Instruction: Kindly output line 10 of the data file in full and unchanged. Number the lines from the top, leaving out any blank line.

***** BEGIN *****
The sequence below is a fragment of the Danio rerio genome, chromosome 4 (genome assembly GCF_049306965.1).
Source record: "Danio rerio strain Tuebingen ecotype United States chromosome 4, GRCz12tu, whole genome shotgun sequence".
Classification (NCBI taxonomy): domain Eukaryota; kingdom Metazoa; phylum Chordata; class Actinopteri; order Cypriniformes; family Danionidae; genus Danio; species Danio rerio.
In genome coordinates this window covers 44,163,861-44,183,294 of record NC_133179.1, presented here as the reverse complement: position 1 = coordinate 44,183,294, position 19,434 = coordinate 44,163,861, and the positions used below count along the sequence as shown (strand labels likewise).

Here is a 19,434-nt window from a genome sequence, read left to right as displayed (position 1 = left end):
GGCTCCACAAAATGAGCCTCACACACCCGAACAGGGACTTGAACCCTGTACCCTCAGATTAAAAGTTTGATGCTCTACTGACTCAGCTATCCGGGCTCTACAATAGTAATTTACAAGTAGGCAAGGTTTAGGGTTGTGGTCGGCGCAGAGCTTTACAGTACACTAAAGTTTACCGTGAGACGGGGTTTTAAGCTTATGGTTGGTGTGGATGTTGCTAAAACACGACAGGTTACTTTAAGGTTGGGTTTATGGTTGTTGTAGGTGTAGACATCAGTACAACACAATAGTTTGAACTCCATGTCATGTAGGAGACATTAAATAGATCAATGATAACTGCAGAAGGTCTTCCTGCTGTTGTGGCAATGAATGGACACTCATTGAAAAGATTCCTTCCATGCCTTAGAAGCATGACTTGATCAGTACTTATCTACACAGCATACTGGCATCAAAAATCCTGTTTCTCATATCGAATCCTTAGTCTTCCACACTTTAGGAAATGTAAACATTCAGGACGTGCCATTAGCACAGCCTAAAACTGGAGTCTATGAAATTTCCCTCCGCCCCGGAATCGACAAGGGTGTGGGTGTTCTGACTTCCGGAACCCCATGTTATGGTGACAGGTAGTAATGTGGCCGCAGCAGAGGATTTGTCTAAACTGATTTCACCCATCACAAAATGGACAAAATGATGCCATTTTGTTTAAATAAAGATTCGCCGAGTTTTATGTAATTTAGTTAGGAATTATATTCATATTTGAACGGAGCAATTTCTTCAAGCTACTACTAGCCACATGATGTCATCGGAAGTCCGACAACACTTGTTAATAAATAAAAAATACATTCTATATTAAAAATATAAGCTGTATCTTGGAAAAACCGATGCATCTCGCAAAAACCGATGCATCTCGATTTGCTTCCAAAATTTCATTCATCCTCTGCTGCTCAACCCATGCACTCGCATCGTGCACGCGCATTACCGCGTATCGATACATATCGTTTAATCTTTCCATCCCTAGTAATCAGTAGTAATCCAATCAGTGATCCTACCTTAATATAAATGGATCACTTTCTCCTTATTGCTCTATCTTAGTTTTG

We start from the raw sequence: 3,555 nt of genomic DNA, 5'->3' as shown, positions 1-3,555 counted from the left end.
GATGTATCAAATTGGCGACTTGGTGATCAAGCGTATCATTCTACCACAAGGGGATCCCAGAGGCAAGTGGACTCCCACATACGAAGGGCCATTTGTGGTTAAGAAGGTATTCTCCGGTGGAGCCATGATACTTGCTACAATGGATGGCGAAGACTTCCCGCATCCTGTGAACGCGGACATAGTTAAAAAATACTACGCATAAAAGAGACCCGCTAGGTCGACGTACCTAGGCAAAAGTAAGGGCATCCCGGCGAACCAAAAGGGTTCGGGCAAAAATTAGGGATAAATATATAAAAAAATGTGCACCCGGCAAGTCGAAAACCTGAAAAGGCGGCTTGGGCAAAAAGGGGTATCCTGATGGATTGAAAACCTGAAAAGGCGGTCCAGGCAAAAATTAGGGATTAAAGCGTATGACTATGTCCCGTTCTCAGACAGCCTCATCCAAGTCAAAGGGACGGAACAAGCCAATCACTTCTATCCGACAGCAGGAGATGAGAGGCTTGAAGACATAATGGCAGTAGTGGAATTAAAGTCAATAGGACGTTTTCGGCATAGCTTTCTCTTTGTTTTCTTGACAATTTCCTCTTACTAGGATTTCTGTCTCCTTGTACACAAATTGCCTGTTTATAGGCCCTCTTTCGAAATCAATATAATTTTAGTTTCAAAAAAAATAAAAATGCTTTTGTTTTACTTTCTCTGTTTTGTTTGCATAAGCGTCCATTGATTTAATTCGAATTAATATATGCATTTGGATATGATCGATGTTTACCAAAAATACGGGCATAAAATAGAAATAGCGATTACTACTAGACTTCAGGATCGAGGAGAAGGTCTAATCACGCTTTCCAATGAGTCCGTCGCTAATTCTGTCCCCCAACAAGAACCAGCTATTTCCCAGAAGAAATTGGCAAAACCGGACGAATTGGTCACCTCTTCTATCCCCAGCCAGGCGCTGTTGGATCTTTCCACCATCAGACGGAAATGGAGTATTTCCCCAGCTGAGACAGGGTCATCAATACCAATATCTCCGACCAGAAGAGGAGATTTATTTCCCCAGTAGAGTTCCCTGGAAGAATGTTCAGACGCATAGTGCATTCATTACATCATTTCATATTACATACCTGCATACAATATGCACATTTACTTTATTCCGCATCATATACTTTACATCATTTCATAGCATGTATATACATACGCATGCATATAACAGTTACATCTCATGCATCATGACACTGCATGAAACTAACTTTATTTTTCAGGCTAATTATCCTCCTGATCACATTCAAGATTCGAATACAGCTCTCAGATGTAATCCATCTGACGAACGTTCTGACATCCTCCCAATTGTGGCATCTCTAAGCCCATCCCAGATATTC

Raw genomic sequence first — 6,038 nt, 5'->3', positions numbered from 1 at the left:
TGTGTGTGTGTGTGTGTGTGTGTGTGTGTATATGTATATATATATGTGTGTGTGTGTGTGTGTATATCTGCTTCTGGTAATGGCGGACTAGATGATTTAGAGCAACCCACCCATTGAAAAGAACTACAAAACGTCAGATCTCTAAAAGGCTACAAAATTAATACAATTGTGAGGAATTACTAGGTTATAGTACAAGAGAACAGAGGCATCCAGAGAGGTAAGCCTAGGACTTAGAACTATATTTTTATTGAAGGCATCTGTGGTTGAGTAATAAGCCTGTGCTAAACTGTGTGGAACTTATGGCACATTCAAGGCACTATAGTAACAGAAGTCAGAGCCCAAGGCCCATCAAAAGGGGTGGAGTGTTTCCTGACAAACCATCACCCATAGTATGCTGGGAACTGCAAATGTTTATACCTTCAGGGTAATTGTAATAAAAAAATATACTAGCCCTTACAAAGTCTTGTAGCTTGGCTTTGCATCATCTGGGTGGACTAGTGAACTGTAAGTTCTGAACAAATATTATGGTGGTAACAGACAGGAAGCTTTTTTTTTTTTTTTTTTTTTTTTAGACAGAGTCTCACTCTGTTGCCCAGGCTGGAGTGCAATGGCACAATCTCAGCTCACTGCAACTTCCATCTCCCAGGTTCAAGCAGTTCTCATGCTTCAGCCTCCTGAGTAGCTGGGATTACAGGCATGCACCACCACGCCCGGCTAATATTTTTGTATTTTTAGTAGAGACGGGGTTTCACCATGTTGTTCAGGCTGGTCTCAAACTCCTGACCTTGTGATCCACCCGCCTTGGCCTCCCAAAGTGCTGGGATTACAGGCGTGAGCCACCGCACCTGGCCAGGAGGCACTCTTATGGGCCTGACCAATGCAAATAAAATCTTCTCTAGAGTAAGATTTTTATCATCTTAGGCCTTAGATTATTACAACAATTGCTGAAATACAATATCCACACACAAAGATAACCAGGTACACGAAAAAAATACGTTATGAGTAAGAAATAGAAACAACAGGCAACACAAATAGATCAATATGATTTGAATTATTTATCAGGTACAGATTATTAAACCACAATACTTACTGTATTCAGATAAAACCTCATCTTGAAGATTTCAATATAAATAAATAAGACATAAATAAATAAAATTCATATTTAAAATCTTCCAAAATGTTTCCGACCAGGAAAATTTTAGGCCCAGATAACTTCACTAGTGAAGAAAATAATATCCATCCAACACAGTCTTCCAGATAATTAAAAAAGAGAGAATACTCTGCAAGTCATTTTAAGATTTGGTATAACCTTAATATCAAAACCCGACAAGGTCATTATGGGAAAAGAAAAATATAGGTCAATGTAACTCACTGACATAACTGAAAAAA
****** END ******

TGTGTGTGTGTGTGTGTGTGTGTGTGTGTATATGTATATATATATGTGTGTGTGTGTGTGTGTATATCTGCTTCTGGTAATGGCGGACTAGATGATTTAGAGCAACCCACCCATTGAAAAGAACTACAAAACGTCAGATCTCTAAAAGGCTACAAAATTAATACAATTGTGAGGAATTACTAGGTTATAGTACAAGAGAACAGAGGCATCCAGAGAGGTAAGCCTAGGACTTAGAACTATATTTTTATTGAAGGCATCTGTGGTTGAGTAATAAGCCTGTGCTAAACTGTGTGGAACTTATGGCACATTCAAGGCACTATAGTAACAGAAGTCAGAGCCCAAGGCCCATCAAAAGGGGTGGAGTGTTTCCTGACAAACCATCACCCATAGTATGCTGGGAACTGCAAATGTTTATACCTTCAGGGTAATTGTAATAAAAAAATATACTAGCCCTTACAAAGTCTTGTAGCTTGGCTTTGCATCATCTGGGTGGACTAGTGAACTGTAAGTTCTGAACAAATATTATGGTGGTAACAGACAGGAAGCTTTTTTTTTTTTTTTTTTTTTTTTAGACAGAGTCTCACTCTGTTGCCCAGGCTGGAGTGCAATGGCACAATCTCAGCTCACTGCAACTTCCATCTCCCAGGTTCAAGCAGTTCTCATGCTTCAGCCTCCTGAGTAGCTGGGATTACAGGCATGCACCACCACGCCCGGCTAATATTTTTGTATTTTTAGTAGAGACGGGGTTTCACCATGTTGTTCAGGCTGGTCTCAAACTCCTGACCTTGTGATCCACCCGCCTTGGCCTCCCAAAGTGCTGGGATTACAGGCGTGAGCCACCGCACCTGGCCAGGAGGCACTCTTATGGGCCTGACCAATGCAAATAAAATCTTCTCTAGAGTAAGATTTTTATCATCTTAGGCCTTAGATTATTACAACAATTGCTGAAATACAATATCCACACACAAAGATAACCAGGTACACGAAAAAAATACGTTATGAGTAAGAAATAGAAACAACAGGCAACACAAATAGATCAATATGATTTGAATTATTTATCAGGTACAGATTATTAAACCACAATACTTACTGTATTCAGATAAAACCTCATCTTGAAGATTTCAATATAAATAAATAAGACATAAATAAATAAAATTCATATTTAAAATCTTCCAAAATGTTTCCGACCAGGAAAATTTTAGGCCCAGATAACTTCACTAGTGAAGAAAATAATATCCATCCAACACAGTCTTCCAGATAATTAAAAAAGAGAGAATACTCTGCAAGTCATTTTAAGATTTGGTATAACCTTAATATCAAAACCCGACAAGGTCATTATGGGAAAAGAAAAATATAGGTCAATGTAACTCACTGACATAACTGAAAAAA